What's going on at Ohio State?
President Gee outlines his goals for the university. Classes are an adventure on Ohio State's "island campus." Caregiver stress has devastating effects on the body, researchers find. Ohio State connects rural communities to the Internet. Young women at an Ohio State summer camp learn to create computer animations. Coach Tressel's in-laws donate money to renovate football facilities. Summer gave Ohio State students time for internships, study abroad, and volunteer opportunities. And break out your Buckeye football sweatshirts: It's Homecoming time.
President E. Gordon Gee isn't wasting any time in getting down to business.
Gee became president last Monday; three days later, he outlined his six goals for the university in a speech to Faculty Council.
“We are ready for the stride from excellent to eminent, the leap from visible to visionary," Gee said.
Welcome to the island
Most college students don't take a ferry, then a water taxi, to get to campus. At Stone Lab on Lake Erie, it's the only way to get to school.
Each summer, the lab--the oldest freshwater research station in the United States--buzzes with activity, from fly-fishing courses to SCUBA research to studies of endangered water snakes.
The strain of caregiving
Caring for a seriously ill spouse or parent is emotionally and physically draining. It's so stressful, Ohio State researchers have found, that it can take years off a caregiver's life.
The lives of partners and children of Alzheimer's patients may be cut short by as much as eight years, according to a recent study.
Times can be tough for Ohio's small rural towns, which often struggle to adapt to a fast-paced, technology-driven world.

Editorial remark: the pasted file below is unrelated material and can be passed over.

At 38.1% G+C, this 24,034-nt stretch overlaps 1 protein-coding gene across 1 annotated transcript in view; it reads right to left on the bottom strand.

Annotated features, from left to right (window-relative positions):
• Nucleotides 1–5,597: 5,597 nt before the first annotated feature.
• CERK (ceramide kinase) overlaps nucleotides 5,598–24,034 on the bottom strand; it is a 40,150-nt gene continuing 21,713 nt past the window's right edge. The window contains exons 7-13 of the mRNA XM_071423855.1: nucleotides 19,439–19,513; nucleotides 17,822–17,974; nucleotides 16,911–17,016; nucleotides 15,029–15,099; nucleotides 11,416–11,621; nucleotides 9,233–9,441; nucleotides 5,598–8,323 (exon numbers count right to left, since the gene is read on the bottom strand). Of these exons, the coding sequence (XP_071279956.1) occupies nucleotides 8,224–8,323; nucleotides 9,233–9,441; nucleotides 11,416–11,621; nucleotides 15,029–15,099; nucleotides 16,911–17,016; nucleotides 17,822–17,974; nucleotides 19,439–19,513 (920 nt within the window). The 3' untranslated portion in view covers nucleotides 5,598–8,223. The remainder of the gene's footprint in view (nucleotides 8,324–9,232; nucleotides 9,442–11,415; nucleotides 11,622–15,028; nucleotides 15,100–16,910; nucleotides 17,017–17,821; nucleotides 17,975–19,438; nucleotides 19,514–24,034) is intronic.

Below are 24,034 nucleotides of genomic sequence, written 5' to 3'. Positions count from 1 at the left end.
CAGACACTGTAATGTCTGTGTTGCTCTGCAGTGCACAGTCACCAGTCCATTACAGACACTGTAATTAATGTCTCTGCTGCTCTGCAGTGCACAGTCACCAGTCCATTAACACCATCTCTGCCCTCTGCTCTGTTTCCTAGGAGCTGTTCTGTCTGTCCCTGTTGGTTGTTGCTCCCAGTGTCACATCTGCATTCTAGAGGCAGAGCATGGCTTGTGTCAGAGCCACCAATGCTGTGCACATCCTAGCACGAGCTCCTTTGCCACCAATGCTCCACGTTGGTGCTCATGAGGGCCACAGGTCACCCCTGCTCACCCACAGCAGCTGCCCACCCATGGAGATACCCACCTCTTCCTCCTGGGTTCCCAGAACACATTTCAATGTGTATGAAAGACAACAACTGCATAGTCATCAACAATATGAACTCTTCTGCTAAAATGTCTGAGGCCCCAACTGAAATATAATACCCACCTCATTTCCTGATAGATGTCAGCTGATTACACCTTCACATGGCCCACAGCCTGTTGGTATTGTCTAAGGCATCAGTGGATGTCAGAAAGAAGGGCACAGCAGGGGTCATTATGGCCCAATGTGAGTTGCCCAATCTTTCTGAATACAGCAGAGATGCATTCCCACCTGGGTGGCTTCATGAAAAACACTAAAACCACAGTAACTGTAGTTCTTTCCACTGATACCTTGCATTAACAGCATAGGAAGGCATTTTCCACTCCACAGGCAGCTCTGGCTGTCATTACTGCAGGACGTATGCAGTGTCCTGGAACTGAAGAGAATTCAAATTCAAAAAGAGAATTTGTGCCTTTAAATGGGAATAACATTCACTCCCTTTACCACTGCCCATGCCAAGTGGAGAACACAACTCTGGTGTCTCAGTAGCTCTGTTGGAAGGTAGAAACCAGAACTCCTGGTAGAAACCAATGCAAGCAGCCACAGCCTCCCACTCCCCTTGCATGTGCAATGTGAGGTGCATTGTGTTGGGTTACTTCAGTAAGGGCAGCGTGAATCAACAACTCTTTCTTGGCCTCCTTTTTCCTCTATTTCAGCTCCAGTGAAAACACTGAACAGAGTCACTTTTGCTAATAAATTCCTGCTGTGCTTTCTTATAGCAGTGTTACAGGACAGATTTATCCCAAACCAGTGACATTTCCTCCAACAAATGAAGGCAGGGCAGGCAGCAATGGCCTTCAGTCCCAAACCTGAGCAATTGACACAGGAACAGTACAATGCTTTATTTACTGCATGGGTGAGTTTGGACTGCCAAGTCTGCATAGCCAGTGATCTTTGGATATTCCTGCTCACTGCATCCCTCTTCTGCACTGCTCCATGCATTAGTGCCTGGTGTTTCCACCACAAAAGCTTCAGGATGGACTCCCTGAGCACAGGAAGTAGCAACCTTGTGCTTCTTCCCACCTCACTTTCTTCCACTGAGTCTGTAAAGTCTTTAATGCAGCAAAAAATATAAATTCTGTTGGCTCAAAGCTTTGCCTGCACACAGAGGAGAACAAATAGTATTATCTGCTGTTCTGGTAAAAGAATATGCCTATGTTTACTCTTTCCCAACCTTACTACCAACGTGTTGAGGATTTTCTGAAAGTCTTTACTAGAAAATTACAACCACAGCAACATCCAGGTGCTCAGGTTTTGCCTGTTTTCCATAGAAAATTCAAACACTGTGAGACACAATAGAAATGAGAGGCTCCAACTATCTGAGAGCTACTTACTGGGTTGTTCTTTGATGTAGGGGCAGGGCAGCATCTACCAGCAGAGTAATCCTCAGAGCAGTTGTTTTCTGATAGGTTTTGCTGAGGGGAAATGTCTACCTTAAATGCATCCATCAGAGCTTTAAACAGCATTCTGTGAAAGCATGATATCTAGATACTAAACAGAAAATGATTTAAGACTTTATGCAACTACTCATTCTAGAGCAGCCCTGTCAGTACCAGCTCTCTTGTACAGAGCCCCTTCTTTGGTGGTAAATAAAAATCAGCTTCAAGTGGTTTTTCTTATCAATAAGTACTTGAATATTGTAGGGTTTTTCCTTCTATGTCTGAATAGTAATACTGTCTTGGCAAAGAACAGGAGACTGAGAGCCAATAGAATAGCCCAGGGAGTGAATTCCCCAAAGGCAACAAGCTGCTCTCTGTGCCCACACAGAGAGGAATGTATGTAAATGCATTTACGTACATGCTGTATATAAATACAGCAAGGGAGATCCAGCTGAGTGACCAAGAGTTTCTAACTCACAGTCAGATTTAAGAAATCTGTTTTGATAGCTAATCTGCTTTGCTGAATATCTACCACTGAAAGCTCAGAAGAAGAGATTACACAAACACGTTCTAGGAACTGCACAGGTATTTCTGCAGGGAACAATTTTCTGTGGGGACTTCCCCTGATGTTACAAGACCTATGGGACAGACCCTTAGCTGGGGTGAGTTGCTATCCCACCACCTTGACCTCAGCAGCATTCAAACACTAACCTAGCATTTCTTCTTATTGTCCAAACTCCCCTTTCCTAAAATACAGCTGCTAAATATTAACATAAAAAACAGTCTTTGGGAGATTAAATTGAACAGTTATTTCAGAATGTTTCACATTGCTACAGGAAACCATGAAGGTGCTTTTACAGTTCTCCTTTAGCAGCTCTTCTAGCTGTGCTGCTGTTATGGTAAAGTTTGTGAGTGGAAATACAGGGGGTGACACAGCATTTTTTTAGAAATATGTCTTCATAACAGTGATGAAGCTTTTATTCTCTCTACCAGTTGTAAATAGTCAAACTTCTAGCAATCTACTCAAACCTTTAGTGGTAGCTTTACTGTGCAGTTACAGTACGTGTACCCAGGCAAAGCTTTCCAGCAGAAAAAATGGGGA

The university has a solution: Its Connecting Rural Ohio initiative has put wireless technology in three communities so far. The goal is to give Ohioans access to online education, in an effort to stimulate local economies and increase communities' standards of living.
"As a land-grant university, part of Ohio State's mission is outreach," said Bob Dixon, a research engineer who divides his time between the CIO's office and the Ohio Supercomputer Center. "We have unique skills and abilities to offer these communities, and it's been very rewarding work."
Animators of the future
Six years ago, Ohio State began a highly selective technology mentoring program for junior high school girls who were interested in computer animation.
Now, it's time for the first of those students to go to college--and some of them are choosing majors in animation and design.
Tressel's family plays backup
When Coach Tressel watches tape on the flat-screen TV in his new office, he can thank at least some of the donors personally.
Tressel's in-laws--Frank and Norma Watson, the parents of his wife, Ellen--have helped pay for the renovation of the completed Les Wexner Football Complex, which houses training facilities and classrooms as well as coaches' offices.
What they did this summer
From studying Arabic in Yemen to providing free dental care in Mexico, many Ohio State students made the most of the summer.
It's Homecoming time
The weather is cool and the Buckeyes are hot. In other words, it's time for Homecoming (Oct. 20, against Michigan State).
The Alumni Association sponsors several events, including a lecture by Nobel Peace Prize Laureate Rigoberta Menchu, a human rights activist whose parents and brother were tortured and killed by Guatemalan forces.
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